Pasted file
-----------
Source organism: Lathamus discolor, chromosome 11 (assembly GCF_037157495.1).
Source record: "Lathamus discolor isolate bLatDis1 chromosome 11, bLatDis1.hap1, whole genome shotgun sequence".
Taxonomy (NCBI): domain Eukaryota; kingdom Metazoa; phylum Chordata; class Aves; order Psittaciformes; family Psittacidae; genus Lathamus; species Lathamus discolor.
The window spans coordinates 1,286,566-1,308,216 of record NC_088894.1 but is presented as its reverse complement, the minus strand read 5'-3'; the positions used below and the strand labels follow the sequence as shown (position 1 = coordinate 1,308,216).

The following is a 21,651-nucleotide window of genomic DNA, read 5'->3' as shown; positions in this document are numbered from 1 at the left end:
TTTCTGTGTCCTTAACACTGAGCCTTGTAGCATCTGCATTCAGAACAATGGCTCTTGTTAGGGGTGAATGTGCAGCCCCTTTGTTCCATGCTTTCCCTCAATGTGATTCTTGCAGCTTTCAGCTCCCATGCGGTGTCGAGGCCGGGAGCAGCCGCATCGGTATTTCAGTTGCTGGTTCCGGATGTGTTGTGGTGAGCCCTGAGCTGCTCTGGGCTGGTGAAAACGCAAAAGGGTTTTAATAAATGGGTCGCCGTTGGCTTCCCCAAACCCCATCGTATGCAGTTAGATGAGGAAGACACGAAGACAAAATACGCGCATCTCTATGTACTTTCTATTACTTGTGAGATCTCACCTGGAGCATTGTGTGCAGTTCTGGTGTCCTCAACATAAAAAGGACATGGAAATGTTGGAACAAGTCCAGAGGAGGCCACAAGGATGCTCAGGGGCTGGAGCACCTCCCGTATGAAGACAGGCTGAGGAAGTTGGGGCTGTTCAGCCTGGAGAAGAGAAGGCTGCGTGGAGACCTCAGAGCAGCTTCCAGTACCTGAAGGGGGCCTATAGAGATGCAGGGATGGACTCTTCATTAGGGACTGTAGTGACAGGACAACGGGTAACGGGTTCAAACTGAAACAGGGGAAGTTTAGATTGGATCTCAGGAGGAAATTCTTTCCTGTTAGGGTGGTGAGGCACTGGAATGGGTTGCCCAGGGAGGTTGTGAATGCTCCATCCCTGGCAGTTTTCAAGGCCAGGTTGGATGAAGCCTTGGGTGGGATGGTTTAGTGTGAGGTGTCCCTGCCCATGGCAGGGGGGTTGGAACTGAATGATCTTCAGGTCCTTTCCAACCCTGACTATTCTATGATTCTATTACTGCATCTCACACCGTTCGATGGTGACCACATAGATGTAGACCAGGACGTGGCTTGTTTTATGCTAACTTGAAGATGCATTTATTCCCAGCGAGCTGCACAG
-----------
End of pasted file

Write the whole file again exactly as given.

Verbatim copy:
Source organism: Lathamus discolor, chromosome 11 (assembly GCF_037157495.1).
Source record: "Lathamus discolor isolate bLatDis1 chromosome 11, bLatDis1.hap1, whole genome shotgun sequence".
Taxonomy (NCBI): domain Eukaryota; kingdom Metazoa; phylum Chordata; class Aves; order Psittaciformes; family Psittacidae; genus Lathamus; species Lathamus discolor.
The window spans coordinates 1,286,566-1,308,216 of record NC_088894.1 but is presented as its reverse complement, the minus strand read 5'-3'; the positions used below and the strand labels follow the sequence as shown (position 1 = coordinate 1,308,216).

The following is a 21,651-nucleotide window of genomic DNA, read 5'->3' as shown; positions in this document are numbered from 1 at the left end:
TTTCTGTGTCCTTAACACTGAGCCTTGTAGCATCTGCATTCAGAACAATGGCTCTTGTTAGGGGTGAATGTGCAGCCCCTTTGTTCCATGCTTTCCCTCAATGTGATTCTTGCAGCTTTCAGCTCCCATGCGGTGTCGAGGCCGGGAGCAGCCGCATCGGTATTTCAGTTGCTGGTTCCGGATGTGTTGTGGTGAGCCCTGAGCTGCTCTGGGCTGGTGAAAACGCAAAAGGGTTTTAATAAATGGGTCGCCGTTGGCTTCCCCAAACCCCATCGTATGCAGTTAGATGAGGAAGACACGAAGACAAAATACGCGCATCTCTATGTACTTTCTATTACTTGTGAGATCTCACCTGGAGCATTGTGTGCAGTTCTGGTGTCCTCAACATAAAAAGGACATGGAAATGTTGGAACAAGTCCAGAGGAGGCCACAAGGATGCTCAGGGGCTGGAGCACCTCCCGTATGAAGACAGGCTGAGGAAGTTGGGGCTGTTCAGCCTGGAGAAGAGAAGGCTGCGTGGAGACCTCAGAGCAGCTTCCAGTACCTGAAGGGGGCCTATAGAGATGCAGGGATGGACTCTTCATTAGGGACTGTAGTGACAGGACAACGGGTAACGGGTTCAAACTGAAACAGGGGAAGTTTAGATTGGATCTCAGGAGGAAATTCTTTCCTGTTAGGGTGGTGAGGCACTGGAATGGGTTGCCCAGGGAGGTTGTGAATGCTCCATCCCTGGCAGTTTTCAAGGCCAGGTTGGATGAAGCCTTGGGTGGGATGGTTTAGTGTGAGGTGTCCCTGCCCATGGCAGGGGGGTTGGAACTGAATGATCTTCAGGTCCTTTCCAACCCTGACTATTCTATGATTCTATTACTGCATCTCACACCGTTCGATGGTGACCACATAGATGTAGACCAGGACGTGGCTTGTTTTATGCTAACTTGAAGATGCATTTATTCCCAGCGAGCTGCACAG